Discrimination is a widely known phenomenon that refers to the unfair treatment of one individual or group over another.
All types of discrimination are unlawful under the UK Equality Act of 2010, and all employers must comply with this law. The Equality Act of 2010 set out a list of personal ‘Protected Characteristics’ which are grounded upon which discriminations are unlawful.
- Gender (Including Gender Reassignment)
- Marriage Status
- Civil Partnership
- Religion (Belief or Lack of Belief)
- Sexual orientation
However, there are several situations where employers or organisations may be exempt from the Equality Act of 2010. One example is the Ministers of Religions, in which a member of this religion can only hold a position, and the Actors and Models needed for specific roles, e.g. Asian actors recruited to play Asian characters.
Also, organisations that are culturally sensitive and hire certain people, i.e. male therapists, may be required for a male-only refuge.
However, with these few exemptions aside, the Equality Act of 2010 is in operation throughout the UK.
The law affects employees and employers in different ways. Above all, the law is there to protect staff members from unlawful discrimination, no matter their seniority or position in the organisation.
As an employer, you must be knowledgeable and aware of the Equality Act’s core tenants, as the Act is enforced not just for recruitment purposes. Still, it also guides behavioural conduct within the workplace.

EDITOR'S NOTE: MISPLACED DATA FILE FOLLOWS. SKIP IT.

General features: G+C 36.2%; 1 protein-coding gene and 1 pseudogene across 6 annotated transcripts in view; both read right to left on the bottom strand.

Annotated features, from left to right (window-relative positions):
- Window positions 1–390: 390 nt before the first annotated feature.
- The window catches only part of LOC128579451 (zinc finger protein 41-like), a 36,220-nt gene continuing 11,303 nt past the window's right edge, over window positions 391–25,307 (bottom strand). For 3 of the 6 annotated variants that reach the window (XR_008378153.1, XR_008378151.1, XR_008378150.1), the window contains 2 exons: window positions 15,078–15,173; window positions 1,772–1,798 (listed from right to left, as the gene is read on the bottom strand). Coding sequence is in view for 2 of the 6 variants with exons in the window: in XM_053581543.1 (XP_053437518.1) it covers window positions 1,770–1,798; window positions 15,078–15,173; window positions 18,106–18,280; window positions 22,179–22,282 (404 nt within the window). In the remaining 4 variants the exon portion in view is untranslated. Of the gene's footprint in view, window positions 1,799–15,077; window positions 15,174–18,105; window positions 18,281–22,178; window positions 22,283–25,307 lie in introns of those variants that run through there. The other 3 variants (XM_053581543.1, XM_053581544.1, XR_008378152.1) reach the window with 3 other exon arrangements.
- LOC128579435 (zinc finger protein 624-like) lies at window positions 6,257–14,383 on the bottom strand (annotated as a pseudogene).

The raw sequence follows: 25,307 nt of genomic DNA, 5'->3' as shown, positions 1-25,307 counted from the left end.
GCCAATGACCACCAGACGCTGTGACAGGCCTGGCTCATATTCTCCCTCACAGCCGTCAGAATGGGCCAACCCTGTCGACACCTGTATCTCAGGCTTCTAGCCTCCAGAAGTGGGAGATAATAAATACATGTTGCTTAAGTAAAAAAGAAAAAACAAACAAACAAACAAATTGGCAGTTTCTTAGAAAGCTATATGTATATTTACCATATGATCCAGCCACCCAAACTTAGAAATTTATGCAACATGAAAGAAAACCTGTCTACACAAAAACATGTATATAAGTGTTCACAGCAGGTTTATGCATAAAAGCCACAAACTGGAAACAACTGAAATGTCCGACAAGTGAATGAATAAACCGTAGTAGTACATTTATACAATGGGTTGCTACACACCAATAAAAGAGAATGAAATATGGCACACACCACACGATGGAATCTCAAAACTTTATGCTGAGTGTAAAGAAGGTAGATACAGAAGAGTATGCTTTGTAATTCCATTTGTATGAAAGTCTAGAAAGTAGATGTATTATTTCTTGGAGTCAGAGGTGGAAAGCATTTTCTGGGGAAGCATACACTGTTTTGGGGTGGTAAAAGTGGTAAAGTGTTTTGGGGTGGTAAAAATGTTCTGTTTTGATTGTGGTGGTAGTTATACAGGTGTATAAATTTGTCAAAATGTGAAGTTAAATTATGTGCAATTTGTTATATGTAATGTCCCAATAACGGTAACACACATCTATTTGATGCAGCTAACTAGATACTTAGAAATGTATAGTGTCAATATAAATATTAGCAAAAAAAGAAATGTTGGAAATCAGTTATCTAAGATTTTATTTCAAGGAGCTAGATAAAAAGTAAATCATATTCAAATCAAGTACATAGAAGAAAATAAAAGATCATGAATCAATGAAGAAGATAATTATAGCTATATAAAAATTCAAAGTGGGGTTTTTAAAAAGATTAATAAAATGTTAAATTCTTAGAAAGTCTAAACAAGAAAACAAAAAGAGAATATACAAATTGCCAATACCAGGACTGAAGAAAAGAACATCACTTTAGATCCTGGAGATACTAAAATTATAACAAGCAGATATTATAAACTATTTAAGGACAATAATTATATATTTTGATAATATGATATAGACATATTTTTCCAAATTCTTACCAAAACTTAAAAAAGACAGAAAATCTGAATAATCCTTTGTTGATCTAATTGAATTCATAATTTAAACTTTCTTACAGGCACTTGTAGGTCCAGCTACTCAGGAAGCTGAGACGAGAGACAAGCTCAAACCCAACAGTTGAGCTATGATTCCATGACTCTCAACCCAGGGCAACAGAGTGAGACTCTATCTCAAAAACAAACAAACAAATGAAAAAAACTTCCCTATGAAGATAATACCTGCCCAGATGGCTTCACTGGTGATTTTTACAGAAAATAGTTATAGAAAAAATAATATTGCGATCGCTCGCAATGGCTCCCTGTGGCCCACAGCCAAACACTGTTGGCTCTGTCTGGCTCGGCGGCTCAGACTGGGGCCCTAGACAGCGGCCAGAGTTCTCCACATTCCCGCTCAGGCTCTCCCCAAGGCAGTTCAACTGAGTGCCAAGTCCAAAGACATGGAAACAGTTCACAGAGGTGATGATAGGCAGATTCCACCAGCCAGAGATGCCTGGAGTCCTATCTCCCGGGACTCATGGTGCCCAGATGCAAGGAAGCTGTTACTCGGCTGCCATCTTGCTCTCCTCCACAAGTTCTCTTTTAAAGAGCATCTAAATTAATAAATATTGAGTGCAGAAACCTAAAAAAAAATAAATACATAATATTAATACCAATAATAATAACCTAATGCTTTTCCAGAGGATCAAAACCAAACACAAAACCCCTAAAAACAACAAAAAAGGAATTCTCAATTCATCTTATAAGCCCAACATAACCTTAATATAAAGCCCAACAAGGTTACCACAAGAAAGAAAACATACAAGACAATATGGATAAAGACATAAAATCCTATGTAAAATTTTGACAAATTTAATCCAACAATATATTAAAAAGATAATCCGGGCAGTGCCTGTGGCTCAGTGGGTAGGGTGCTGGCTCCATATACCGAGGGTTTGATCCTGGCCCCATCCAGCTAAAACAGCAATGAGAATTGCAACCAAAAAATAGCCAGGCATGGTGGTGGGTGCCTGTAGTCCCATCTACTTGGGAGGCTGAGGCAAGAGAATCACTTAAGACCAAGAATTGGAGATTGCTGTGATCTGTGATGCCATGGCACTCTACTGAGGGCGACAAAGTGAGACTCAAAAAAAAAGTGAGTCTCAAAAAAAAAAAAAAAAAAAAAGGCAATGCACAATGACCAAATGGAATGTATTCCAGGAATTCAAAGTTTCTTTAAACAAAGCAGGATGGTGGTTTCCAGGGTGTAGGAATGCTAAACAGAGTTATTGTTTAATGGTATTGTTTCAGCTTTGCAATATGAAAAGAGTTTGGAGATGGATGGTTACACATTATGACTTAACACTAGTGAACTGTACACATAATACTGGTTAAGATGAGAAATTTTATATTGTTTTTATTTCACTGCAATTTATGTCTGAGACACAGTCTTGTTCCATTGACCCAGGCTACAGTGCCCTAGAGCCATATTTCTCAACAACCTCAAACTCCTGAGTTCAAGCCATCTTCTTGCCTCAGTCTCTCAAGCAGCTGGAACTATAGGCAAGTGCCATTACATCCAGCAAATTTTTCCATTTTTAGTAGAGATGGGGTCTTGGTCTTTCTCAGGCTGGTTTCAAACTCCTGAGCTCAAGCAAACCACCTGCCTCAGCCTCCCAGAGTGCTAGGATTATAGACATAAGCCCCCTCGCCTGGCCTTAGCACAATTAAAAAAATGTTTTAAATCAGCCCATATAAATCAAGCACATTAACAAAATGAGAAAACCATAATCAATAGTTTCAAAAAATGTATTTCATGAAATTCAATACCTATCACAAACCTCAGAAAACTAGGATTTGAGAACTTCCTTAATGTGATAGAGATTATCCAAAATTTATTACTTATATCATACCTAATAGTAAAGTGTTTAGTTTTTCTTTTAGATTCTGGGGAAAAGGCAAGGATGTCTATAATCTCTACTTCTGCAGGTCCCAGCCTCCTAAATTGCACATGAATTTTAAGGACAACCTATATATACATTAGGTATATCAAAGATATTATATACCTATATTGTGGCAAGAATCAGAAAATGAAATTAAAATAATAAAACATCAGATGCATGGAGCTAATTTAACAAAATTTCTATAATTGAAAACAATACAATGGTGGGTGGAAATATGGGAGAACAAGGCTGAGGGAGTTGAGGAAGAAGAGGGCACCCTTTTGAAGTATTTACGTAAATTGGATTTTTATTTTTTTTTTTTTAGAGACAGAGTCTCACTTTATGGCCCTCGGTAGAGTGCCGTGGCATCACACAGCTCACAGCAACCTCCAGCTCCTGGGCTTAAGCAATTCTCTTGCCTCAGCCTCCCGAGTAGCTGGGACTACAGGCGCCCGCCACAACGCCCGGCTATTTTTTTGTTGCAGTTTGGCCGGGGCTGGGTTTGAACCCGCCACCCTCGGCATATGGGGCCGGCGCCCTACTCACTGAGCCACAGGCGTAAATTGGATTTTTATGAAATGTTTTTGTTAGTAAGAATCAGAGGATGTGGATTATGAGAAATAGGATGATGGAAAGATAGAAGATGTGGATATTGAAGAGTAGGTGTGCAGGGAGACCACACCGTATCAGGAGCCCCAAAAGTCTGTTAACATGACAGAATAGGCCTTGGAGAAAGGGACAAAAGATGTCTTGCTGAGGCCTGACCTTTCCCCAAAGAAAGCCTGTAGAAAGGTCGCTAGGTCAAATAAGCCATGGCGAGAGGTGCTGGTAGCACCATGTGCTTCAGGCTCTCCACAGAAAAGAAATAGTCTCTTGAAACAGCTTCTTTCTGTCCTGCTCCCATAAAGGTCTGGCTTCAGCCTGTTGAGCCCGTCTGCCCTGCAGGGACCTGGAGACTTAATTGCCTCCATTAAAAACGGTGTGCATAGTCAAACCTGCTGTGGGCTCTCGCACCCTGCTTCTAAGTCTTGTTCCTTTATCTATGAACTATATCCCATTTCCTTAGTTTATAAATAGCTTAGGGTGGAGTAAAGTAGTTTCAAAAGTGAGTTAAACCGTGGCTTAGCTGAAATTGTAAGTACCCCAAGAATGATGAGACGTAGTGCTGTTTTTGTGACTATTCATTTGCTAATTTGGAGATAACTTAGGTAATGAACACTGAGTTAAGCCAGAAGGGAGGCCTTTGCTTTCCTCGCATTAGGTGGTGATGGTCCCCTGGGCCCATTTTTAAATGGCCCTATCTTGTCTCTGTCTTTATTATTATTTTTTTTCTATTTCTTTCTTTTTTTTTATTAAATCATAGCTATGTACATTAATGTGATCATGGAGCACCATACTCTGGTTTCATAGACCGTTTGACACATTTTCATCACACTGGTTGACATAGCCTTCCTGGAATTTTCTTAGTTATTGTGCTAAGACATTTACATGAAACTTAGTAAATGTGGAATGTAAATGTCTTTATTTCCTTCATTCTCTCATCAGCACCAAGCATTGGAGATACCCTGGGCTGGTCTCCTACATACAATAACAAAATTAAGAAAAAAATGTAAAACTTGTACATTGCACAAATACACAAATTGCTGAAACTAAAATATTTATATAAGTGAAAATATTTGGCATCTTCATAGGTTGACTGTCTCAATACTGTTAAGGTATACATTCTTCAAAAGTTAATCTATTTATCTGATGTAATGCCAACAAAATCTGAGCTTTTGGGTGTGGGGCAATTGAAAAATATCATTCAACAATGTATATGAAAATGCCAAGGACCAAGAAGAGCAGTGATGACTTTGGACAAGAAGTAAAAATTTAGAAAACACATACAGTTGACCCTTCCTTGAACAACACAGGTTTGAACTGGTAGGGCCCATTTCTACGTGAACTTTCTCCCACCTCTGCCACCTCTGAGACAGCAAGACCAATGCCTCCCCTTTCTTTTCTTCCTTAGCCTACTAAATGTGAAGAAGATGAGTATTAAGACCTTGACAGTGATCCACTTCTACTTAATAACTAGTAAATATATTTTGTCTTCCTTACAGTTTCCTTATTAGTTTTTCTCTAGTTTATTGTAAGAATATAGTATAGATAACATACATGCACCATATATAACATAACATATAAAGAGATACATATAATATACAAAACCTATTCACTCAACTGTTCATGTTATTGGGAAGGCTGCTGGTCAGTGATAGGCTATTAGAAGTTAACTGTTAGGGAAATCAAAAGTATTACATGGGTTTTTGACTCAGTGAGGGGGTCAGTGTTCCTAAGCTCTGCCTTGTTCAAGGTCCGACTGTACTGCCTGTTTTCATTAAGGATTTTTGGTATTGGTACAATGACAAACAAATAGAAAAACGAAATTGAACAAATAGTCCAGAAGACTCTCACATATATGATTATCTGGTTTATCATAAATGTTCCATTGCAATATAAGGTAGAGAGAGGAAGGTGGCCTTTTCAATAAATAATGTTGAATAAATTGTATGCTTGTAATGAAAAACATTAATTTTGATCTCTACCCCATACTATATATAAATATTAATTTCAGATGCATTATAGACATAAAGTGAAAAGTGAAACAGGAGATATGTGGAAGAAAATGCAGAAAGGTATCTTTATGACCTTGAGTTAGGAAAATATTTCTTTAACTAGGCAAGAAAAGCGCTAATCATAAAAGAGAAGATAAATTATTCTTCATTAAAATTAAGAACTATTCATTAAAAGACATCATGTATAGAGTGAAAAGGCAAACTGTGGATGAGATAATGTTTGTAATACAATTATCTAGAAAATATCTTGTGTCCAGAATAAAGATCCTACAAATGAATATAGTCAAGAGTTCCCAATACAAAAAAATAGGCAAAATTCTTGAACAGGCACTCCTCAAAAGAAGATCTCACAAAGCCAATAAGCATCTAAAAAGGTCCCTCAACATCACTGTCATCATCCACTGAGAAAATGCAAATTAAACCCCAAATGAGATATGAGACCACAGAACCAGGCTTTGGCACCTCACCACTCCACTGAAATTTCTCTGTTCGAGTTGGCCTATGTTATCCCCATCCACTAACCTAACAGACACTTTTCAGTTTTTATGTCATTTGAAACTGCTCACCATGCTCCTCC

Although it is advisable to familiarise yourself with all aspects of Discrimination policy within the UK, below are the Top 4 Types of Discrimination at work to watch out for, and what to do if you are a possible victim or witness to discriminatory behaviour.
Direct discrimination is a deliberate act that often characterises the most basic forms of discrimination. It is direct targeting towards an individual or group based on one or more of their protected characteristics. There are three types of direct discrimination:
- Ordinary direct discrimination whereby a person or group is treated differently due to their protected characteristic. This is the only type of direct discrimination that may be deemed lawful only if it is justifiable on objective grounds.
- Discrimination by Association: Direct discrimination whereby a person is treated differently due to their relationship with a person with one or more of the protected characteristics.
- Discrimination by perception: Whereby someone is treated differently due to a perceived protected characteristic, whether they possess that characteristic or not.
None of the types of discrimination has to be intentional to be still unlawful. A victim of direct discrimination can always press charges even if the incident was unintentional.
Indirect discrimination is harder to spot and is usually unintentional. However, it is still unlawful, and the victim can even press charges.
An example of indirect discrimination is when a specific rule or policy is put in place that is not discriminatory but may harm protected groups.
For a policy or rule to be indirectly discriminate by law, it may possess all four of the following characteristics: